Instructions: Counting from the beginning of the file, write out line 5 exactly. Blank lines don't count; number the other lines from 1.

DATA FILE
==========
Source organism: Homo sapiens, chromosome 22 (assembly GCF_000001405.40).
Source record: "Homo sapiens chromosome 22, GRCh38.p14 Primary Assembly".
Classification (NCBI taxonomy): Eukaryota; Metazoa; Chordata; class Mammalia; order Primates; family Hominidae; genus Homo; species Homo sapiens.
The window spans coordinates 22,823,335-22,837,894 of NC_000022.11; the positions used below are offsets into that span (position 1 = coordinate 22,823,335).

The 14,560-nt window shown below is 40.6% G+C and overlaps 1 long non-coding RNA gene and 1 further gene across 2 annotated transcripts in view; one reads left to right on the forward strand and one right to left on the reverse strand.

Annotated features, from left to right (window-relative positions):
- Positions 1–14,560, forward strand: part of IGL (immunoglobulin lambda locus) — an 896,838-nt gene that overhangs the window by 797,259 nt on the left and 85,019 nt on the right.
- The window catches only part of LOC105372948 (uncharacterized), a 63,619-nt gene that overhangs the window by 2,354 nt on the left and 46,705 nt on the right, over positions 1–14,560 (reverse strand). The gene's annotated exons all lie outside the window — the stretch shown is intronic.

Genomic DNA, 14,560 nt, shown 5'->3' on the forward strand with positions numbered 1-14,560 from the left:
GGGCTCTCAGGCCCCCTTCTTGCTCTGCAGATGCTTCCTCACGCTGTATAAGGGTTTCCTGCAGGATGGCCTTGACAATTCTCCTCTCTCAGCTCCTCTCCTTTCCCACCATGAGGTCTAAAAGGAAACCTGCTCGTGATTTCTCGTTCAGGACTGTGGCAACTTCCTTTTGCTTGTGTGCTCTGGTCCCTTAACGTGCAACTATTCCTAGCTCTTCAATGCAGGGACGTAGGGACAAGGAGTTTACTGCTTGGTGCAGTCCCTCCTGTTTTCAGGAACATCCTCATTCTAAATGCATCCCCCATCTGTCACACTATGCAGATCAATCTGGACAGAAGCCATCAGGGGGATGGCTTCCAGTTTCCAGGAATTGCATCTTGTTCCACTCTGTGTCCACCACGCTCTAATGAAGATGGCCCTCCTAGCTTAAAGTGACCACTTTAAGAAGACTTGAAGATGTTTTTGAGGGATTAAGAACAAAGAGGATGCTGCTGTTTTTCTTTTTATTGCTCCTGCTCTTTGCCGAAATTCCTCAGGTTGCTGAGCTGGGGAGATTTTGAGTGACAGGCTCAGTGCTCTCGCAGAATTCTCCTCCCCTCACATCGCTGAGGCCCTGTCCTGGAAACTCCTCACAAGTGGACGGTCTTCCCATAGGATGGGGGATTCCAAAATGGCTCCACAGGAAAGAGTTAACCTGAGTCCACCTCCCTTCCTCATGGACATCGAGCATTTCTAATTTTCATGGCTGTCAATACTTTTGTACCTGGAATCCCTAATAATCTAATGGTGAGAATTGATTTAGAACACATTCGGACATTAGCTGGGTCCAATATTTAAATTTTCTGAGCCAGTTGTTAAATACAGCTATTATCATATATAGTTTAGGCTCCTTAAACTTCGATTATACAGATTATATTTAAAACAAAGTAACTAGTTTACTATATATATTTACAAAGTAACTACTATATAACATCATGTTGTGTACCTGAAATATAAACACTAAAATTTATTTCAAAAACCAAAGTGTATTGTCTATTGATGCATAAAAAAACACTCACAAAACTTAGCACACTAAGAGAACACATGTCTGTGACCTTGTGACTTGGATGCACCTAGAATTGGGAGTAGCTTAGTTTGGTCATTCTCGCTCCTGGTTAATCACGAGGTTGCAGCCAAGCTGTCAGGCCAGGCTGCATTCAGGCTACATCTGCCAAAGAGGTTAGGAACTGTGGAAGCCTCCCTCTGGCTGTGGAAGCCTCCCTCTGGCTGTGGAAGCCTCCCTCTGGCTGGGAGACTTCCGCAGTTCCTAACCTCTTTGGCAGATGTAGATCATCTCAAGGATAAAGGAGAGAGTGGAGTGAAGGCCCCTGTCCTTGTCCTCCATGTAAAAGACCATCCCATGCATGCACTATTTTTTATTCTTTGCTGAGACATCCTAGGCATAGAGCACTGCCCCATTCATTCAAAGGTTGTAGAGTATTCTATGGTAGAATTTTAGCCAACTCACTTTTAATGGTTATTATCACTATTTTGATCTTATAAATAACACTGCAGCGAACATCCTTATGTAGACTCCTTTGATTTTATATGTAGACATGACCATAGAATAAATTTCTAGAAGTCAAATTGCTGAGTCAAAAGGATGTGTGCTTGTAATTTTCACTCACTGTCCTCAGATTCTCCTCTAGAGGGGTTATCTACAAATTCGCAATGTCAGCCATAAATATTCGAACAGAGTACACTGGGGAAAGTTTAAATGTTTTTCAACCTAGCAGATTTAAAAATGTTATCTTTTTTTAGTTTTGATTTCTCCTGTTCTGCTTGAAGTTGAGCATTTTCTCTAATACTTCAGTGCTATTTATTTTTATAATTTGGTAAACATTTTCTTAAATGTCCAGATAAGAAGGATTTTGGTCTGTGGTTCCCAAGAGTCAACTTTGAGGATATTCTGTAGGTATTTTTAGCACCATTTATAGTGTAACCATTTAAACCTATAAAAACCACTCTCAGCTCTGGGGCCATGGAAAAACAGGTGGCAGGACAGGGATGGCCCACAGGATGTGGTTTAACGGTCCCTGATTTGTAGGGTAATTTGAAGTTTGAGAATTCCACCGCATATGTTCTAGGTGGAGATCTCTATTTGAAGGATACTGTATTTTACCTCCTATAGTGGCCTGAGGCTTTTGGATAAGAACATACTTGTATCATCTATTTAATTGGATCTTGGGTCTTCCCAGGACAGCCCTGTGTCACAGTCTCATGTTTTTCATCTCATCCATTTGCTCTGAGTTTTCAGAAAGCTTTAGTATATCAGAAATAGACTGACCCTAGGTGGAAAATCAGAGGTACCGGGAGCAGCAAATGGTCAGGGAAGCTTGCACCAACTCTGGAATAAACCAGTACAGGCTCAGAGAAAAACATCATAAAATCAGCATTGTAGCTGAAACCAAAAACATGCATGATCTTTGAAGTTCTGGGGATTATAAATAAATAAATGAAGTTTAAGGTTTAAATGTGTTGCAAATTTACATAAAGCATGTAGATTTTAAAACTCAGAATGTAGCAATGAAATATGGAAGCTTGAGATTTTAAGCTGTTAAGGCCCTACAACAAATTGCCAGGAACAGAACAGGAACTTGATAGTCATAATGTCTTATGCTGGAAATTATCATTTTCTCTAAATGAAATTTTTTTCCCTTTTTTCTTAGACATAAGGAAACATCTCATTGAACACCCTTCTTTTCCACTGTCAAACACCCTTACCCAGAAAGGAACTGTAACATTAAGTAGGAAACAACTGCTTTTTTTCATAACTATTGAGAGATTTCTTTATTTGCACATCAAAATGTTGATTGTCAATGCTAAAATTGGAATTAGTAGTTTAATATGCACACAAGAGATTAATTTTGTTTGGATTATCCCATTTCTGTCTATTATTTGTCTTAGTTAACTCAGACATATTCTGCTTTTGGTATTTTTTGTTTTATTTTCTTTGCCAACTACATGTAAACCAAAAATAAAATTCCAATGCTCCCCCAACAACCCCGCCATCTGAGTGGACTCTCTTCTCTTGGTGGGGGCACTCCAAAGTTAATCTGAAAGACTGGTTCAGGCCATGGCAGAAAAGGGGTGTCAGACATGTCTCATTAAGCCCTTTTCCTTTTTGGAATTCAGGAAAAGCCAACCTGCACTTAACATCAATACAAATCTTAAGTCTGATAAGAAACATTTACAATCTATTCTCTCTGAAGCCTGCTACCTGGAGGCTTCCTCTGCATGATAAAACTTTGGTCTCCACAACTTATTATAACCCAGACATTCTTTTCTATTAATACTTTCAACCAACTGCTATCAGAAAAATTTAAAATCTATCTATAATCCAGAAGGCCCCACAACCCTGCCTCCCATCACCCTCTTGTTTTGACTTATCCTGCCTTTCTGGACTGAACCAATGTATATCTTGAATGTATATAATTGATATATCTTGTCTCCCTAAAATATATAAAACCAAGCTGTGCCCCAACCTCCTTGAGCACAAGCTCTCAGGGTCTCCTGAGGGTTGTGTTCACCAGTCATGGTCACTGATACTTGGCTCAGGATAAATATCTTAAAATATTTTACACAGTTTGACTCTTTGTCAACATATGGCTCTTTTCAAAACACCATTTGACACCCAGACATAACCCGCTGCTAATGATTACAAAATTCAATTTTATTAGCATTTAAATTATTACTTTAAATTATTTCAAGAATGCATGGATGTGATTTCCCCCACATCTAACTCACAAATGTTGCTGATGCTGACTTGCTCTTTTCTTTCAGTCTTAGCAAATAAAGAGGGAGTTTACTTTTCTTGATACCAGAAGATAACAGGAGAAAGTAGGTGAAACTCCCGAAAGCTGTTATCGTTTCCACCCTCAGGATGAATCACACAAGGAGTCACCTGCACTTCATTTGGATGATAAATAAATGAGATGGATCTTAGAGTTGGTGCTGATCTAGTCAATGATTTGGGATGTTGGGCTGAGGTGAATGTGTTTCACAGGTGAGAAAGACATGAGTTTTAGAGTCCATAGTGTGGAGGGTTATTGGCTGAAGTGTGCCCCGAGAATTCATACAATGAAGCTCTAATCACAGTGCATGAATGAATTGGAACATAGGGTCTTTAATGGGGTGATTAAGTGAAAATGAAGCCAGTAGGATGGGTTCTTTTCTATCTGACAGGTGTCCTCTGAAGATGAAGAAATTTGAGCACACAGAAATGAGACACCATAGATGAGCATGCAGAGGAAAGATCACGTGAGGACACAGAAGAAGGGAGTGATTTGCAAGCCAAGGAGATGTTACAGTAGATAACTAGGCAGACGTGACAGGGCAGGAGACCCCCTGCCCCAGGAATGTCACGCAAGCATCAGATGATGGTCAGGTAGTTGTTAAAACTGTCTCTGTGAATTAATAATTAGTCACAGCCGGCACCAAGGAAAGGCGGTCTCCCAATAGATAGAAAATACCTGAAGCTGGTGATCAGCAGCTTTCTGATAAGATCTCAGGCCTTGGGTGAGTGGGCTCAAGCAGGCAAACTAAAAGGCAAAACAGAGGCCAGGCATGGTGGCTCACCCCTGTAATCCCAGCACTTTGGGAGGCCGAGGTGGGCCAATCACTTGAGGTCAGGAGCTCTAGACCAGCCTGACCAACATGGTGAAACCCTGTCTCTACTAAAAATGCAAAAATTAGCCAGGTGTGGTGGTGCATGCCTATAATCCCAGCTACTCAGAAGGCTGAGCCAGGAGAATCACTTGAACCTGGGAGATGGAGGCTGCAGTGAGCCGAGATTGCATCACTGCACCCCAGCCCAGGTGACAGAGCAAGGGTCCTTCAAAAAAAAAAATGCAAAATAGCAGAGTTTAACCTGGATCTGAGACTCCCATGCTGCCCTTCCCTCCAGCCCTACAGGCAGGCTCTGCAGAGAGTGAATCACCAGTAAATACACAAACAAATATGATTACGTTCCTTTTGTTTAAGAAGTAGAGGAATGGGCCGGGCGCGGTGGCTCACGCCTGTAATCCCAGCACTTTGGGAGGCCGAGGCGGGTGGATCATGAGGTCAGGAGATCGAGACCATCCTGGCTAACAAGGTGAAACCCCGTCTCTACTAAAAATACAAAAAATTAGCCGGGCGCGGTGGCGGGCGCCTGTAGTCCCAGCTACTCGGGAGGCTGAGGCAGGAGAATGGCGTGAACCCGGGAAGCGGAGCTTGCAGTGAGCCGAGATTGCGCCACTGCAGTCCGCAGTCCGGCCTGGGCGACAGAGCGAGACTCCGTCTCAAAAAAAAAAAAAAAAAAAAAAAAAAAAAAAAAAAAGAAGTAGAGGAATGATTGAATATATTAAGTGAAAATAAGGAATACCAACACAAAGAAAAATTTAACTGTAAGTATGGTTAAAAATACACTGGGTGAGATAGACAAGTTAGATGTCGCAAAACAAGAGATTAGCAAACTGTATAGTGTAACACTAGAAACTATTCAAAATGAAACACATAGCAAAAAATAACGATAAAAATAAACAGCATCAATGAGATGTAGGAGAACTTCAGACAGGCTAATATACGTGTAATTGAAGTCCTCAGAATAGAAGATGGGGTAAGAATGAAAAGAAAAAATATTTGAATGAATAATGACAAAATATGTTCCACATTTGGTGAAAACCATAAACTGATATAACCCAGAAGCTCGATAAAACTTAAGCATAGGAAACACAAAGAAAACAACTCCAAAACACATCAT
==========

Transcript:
The 14,560-nt window shown below is 40.6% G+C and overlaps 1 long non-coding RNA gene and 1 further gene across 2 annotated transcripts in view; one reads left to right on the forward strand and one right to left on the reverse strand.